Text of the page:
Finally, I have a new favorite restaurant: Bar Tano on Third Avenue and 9th Street in Gowanus, a pioneering location hard by an auto body shop, with plenty of free parking under the El.
Bar Tano almost replaces the late Uncle Pho on Smith Street in my personal mythology. Alan Harding’s French-Vietnamese place was my go-to for watermelon martinis and spring rolls, until it unceremoniously closed and was replaced by a generic Indian restaurant. This was quite a few years ago, but to me, the demise of Uncle Pho was the beginning of the end of Smith Street (which is now practically over, with the coming of Atomic Wings to the Boerum Hill Food Company’s former space).
The other night, my friend Nancy and I sat at the bar at Bar Tano, where I admired, as always, the phenomenal job they did re-creating old-fashioned ambience — a job so good that even I, veteran old-house person, was initially fooled. “Everything you see in there is brand new,” said the owner, Peter Sclafani, “believe it or not.” (Sclafani also owns 7-year-old Bar Toto in Park Slope and the forthcoming Bar Tini, opening in mid-April at 8th Avenue and 13th Street in the South Slope.)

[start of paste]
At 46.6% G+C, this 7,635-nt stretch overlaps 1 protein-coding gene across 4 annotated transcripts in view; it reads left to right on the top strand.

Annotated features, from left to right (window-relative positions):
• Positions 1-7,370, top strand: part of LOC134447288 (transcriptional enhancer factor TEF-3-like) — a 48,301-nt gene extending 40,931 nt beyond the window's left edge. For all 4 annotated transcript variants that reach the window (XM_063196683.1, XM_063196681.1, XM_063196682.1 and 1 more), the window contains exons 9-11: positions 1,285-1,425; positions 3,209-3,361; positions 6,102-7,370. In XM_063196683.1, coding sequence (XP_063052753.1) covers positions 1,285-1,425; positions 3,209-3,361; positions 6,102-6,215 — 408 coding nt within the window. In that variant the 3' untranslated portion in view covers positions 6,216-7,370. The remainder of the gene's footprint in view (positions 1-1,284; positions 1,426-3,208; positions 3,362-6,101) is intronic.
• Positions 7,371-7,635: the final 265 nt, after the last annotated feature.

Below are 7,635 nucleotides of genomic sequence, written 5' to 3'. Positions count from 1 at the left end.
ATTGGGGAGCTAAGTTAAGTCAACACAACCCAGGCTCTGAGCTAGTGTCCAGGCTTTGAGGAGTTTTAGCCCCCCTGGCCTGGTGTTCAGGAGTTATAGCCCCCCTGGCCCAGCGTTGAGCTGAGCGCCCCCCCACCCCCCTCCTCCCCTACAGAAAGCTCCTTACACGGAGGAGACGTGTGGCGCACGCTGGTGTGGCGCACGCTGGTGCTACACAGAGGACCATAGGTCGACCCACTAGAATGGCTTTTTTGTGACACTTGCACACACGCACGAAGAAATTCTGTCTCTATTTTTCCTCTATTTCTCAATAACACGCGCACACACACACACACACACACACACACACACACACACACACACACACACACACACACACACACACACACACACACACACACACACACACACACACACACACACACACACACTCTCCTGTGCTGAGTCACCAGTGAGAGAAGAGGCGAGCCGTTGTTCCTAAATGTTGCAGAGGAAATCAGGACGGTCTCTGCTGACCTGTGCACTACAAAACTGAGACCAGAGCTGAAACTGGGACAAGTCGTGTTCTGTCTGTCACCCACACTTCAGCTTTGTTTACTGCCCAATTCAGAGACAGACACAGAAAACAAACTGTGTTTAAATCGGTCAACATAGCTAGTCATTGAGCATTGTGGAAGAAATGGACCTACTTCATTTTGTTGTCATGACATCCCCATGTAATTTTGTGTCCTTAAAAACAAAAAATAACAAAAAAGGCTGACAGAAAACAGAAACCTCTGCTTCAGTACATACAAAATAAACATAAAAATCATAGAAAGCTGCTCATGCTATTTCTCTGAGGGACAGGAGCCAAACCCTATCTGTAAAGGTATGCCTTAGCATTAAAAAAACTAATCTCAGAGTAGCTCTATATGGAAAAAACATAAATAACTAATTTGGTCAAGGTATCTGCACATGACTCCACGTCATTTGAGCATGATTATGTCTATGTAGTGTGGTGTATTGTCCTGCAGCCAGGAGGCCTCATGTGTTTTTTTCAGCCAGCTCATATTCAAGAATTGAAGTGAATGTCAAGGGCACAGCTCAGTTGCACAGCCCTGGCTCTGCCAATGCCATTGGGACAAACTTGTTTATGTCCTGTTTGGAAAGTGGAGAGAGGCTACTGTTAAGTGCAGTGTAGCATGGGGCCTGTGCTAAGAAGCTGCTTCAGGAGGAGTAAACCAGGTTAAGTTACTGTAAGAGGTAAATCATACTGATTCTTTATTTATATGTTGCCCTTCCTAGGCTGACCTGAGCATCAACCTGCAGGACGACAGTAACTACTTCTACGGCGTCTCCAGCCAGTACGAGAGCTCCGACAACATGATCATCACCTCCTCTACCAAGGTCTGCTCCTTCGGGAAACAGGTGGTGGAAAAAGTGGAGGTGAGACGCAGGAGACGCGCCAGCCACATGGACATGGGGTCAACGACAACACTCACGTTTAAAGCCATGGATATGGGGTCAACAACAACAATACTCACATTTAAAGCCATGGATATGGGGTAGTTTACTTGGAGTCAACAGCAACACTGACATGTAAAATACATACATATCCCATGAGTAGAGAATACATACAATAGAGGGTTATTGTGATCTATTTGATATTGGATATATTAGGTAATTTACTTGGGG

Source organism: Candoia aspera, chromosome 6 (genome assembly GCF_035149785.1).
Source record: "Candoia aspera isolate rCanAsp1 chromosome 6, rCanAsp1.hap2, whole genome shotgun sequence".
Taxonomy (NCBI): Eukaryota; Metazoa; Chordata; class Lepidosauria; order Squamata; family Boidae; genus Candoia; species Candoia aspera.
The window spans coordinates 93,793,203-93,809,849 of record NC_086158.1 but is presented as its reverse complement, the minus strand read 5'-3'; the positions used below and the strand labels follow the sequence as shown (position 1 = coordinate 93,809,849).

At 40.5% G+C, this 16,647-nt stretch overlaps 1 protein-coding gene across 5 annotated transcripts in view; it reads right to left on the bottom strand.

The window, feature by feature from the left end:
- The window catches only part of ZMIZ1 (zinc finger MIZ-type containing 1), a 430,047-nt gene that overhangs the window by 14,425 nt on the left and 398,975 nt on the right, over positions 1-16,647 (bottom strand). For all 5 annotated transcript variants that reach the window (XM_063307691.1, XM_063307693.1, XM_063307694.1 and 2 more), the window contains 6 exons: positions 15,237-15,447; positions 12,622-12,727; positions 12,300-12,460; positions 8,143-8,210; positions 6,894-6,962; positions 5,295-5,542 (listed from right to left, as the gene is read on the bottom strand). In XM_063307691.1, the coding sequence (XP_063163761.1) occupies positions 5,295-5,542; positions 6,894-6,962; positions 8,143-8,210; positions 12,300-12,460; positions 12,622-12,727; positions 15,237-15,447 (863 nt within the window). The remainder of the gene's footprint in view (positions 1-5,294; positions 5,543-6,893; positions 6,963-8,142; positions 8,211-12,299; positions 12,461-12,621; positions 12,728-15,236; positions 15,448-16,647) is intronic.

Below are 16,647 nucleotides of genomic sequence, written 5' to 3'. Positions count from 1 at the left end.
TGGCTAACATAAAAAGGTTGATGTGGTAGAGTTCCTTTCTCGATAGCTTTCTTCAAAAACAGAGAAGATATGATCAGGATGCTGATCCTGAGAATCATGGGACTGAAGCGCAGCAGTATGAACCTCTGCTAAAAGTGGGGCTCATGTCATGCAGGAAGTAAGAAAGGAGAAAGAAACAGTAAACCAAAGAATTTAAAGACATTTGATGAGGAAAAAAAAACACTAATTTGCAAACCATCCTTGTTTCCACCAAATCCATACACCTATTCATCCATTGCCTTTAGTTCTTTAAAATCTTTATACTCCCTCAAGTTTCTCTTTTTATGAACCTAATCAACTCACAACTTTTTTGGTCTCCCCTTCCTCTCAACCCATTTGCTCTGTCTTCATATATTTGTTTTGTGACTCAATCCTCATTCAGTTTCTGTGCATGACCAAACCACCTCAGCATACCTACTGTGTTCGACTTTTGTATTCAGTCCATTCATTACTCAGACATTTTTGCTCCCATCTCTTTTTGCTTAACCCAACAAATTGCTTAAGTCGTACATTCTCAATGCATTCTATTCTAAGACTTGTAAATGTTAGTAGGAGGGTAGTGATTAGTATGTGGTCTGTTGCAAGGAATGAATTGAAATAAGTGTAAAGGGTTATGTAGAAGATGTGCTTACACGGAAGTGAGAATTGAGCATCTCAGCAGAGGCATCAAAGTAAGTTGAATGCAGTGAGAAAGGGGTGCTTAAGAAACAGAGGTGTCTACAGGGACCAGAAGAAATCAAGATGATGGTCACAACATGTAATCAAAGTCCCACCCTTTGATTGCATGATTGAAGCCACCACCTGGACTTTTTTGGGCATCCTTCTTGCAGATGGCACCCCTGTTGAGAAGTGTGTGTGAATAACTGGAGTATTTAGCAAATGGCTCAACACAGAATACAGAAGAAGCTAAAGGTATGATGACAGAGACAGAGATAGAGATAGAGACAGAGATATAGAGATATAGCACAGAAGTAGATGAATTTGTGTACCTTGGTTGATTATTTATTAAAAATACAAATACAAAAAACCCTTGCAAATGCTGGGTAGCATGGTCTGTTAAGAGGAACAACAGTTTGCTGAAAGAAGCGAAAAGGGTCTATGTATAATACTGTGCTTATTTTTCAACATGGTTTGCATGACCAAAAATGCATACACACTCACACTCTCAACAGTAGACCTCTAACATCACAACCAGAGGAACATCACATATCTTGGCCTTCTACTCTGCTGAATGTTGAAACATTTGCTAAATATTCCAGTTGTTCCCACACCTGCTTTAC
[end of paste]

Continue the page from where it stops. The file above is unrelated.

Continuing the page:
Sclafani masterminded the elaborate, many-patterned, perfectly matched tin ceiling (it runs up the walls too), chose the unusual ceiling fans (limited-edition Hunter fans, aged with paints and pigments) and the beautiful amphora-shaped light fixtures, and supervised the 11-month renovation.
“You can do it Disney or you can do it right,” Sclafani said, adding that he spent ‘countless hours’ on the internet sourcing the necessary materials, including sheet tin from a place in the Midwest, some of which was custom-pressed for him from patterns in old catalogues.
Bar Tini, formerly Pumpkins health-food store, already has a tin ceiling in place, and there will be a two-inch-thick marble bar, said Sclafani, who came to the U.S. from Sicily at age 6 and lives in Park Slope. His previous restaurant ventures include 26 Ludo and Lady Astor’s in Manhattan.
What I also love about Bar Tano are their incredibly delicious hamburgers, served on grilled bread with melted fontina, and their selection of all-Italian wines. I’m sure the rest of the menu is good, too, but I keep on ordering the burger.
Another thing about Bar Tano: you meet nice people there, like Nick Niles, a singer/songwriter who’s performing at Roots Cafe on 5th Avenue and 18th Street in Greenwood Heights, Brooklyn, on March 13.
On top of all that, it’s open for lunch.
Photos from Nourishment for the Senses